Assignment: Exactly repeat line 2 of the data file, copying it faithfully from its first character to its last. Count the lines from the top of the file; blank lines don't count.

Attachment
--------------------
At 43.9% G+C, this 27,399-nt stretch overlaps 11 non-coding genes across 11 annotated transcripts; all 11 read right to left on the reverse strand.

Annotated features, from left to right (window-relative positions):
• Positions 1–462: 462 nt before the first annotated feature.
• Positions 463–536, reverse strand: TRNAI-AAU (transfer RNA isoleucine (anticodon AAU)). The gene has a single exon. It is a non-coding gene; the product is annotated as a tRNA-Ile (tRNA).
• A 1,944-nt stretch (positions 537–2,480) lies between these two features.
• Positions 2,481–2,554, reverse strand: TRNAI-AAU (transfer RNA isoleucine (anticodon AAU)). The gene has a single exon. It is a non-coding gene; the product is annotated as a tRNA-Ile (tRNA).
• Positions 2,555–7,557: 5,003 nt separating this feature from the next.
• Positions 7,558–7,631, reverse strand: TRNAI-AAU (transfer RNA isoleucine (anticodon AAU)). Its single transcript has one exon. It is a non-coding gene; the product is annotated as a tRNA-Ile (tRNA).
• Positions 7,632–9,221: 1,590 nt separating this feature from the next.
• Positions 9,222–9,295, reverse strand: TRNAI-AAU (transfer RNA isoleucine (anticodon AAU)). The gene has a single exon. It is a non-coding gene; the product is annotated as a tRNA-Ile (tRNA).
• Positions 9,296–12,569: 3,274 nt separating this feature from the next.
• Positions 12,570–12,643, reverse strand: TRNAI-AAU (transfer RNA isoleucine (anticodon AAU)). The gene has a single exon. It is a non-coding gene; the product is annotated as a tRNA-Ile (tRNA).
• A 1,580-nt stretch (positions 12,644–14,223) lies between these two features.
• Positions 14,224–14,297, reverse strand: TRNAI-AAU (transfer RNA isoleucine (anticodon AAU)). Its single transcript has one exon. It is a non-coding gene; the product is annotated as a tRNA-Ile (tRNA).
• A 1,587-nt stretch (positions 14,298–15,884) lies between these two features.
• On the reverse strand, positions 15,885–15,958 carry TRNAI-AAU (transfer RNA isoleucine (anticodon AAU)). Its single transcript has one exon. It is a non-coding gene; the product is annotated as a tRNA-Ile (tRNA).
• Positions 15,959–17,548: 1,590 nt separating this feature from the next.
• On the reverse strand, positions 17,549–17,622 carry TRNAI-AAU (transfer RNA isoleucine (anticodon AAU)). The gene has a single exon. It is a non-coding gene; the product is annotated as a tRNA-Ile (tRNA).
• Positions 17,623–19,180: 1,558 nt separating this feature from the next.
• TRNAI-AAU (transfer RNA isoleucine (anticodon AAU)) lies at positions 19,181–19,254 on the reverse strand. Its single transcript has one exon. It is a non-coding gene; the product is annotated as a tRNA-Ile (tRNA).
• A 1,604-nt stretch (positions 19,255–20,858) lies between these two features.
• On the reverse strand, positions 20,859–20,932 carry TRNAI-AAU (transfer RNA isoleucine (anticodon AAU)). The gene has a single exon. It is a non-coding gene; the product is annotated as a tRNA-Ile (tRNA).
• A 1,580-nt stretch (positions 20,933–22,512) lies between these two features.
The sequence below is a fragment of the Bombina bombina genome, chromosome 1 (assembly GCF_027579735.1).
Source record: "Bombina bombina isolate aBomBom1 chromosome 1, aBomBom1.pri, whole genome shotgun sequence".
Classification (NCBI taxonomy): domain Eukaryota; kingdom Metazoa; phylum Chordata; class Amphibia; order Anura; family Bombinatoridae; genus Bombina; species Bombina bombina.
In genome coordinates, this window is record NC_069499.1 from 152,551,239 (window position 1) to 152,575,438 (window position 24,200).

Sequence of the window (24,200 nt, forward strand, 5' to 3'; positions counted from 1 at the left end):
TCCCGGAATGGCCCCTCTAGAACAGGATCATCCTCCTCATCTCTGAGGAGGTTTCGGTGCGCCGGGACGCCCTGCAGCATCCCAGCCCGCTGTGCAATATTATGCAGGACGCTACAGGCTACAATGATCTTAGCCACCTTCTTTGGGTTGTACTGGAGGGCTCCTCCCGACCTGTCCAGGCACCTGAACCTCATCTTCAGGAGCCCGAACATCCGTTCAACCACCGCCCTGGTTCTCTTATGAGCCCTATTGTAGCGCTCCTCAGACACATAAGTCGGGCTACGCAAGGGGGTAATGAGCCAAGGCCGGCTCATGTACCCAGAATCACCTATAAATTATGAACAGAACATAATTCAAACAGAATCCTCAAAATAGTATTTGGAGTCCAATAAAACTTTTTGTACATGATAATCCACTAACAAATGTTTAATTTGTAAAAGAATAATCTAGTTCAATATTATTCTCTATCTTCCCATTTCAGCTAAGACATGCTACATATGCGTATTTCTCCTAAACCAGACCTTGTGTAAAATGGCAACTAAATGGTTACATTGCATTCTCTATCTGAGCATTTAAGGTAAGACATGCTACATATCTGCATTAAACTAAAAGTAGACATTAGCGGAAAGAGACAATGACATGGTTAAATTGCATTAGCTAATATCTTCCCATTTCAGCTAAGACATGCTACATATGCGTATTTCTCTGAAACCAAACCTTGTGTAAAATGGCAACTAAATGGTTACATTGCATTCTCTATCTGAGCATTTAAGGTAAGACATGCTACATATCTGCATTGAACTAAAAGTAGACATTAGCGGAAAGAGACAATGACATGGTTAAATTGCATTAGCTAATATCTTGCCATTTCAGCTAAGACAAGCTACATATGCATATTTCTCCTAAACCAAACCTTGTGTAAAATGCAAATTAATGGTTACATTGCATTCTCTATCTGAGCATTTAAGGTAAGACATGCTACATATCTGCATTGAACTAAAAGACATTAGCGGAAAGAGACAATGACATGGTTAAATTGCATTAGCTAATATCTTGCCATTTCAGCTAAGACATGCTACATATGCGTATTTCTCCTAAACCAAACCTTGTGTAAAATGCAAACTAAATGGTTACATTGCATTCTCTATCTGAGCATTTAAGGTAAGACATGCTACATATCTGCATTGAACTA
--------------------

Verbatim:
Annotated features, from left to right (window-relative positions):